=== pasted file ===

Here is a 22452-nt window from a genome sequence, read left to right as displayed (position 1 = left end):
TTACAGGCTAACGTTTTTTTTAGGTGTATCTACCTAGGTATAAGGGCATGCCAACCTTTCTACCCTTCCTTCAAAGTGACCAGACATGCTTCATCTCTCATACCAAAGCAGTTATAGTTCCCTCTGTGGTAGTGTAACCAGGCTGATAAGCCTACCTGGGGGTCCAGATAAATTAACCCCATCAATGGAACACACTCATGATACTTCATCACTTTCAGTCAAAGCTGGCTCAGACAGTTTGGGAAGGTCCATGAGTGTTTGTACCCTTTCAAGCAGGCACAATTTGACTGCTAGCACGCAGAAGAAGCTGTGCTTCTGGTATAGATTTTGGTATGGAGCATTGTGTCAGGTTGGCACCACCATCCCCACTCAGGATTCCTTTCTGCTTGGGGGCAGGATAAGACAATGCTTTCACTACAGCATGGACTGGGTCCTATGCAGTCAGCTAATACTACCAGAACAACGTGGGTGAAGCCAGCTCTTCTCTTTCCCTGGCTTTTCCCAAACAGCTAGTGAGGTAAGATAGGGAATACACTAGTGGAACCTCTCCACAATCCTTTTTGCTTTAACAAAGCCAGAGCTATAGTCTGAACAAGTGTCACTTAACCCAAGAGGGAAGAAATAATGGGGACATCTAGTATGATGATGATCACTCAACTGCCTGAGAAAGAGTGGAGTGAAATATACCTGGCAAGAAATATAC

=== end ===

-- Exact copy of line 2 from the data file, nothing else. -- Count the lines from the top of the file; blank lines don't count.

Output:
TTACAGGCTAACGTTTTTTTTAGGTGTATCTACCTAGGTATAAGGGCATGCCAACCTTTCTACCCTTCCTTCAAAGTGACCAGACATGCTTCATCTCTCATACCAAAGCAGTTATAGTTCCCTCTGTGGTAGTGTAACCAGGCTGATAAGCCTACCTGGGGGTCCAGATAAATTAACCCCATCAATGGAACACACTCATGATACTTCATCACTTTCAGTCAAAGCTGGCTCAGACAGTTTGGGAAGGTCCATGAGTGTTTGTACCCTTTCAAGCAGGCACAATTTGACTGCTAGCACGCAGAAGAAGCTGTGCTTCTGGTATAGATTTTGGTATGGAGCATTGTGTCAGGTTGGCACCACCATCCCCACTCAGGATTCCTTTCTGCTTGGGGGCAGGATAAGACAATGCTTTCACTACAGCATGGACTGGGTCCTATGCAGTCAGCTAATACTACCAGAACAACGTGGGTGAAGCCAGCTCTTCTCTTTCCCTGGCTTTTCCCAAACAGCTAGTGAGGTAAGATAGGGAATACACTAGTGGAACCTCTCCACAATCCTTTTTGCTTTAACAAAGCCAGAGCTATAGTCTGAACAAGTGTCACTTAACCCAAGAGGGAAGAAATAATGGGGACATCTAGTATGATGATGATCACTCAACTGCCTGAGAAAGAGTGGAGTGAAATATACCTGGCAAGAAATATAC